4. Use an Address class to define your address fields, but serialize it to text fields wherever it’s used. So you’re ditching the relational style just for the addresses. For this to work you’d have two text fields in your orders table and your customers table; “billing_address” and “shipping_address”. Then you just serialize your address objects to these fields (yaml, xml, json, or whatever). The upside is the same simplicity as solution #1, but without all of the redundancy in your schema. The downside is the potential complexity of code needed to edit and manage the address information and get proper validations to work.

My preferred solution is #4. I think it’s worth the added complexity at the view level when using Rails 3 since it’s not too much extra work (although it could be a little cleaner).

TDD, BDD, and False Assumptions

After watching another Test First presentation related to the Ruby world I figured out what it is that bothers me the most about the TDD Religion.

It seems that everytime a TDD evangelist speaks about non-test driven / traditional development they paint a completely exaggerated and unrealistic picture of what it means to not use TDD. It usually goes something like this: “You spend a year creating a specification, and then another year coding until you’ve built this monolithic application then you manually go through all of the functionality you built for another year fixing bugs etc.”. Seriously? I know we’ve all got horror tales, but come on… who in their right mind has ever worked like this even before all of the Test-first buzz back in 2000? This is a fallacy, and even coding in Fortran sounds better than being involved in this fantasy process.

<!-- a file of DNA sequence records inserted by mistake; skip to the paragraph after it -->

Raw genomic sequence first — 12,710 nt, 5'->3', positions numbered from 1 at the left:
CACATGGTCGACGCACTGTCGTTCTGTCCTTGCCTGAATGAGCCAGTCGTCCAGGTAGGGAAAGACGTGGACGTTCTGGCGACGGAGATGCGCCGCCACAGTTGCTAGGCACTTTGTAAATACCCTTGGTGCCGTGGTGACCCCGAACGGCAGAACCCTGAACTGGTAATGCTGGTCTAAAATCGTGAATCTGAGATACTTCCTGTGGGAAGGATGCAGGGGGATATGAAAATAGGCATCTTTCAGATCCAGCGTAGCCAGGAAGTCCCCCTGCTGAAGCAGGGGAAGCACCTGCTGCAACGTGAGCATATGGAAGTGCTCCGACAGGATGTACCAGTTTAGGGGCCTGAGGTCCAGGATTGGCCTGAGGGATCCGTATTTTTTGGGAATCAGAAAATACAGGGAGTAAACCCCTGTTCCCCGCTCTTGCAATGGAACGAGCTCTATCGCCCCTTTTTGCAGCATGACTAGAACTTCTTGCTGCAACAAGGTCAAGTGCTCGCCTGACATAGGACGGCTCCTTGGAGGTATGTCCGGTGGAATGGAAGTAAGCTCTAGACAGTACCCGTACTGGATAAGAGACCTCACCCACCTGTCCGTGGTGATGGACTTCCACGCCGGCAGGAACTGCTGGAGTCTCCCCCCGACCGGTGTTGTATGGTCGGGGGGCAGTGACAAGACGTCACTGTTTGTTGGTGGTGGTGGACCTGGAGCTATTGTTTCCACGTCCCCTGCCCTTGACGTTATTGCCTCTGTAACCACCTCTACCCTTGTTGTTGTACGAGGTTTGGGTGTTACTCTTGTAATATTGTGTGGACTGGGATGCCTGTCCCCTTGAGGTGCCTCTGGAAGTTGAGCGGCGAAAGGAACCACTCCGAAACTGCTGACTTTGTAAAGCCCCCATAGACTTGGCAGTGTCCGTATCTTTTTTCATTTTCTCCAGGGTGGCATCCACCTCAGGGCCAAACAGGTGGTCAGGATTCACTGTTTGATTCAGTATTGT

I don’t actually have a problem with TDD the practice, or BDD as a practice, or even EDD (experiment) the practice. What I do have an issue with are the religious zealots that think it solves all of their problems and will criticize anyone who doesn’t share the same beliefs. Really, it doesn’t.

Here’s how Joe the Programmer who’s never bothered with TDD actually performs his work on a daily basis. He thinks about the big picture. Breaks it up into small accessible problems (basic problem solving). Dives right in and starts building out a solution to tackle one of these small problems. Then he manually tests his small solution to make sure it works and provokes more thought on how it fits into the big picture. Once he’s happy with it, he tackles the next small problem. All the time he’s constantly reevaluating the big picture, identifying new problems, speaking with the client, etc.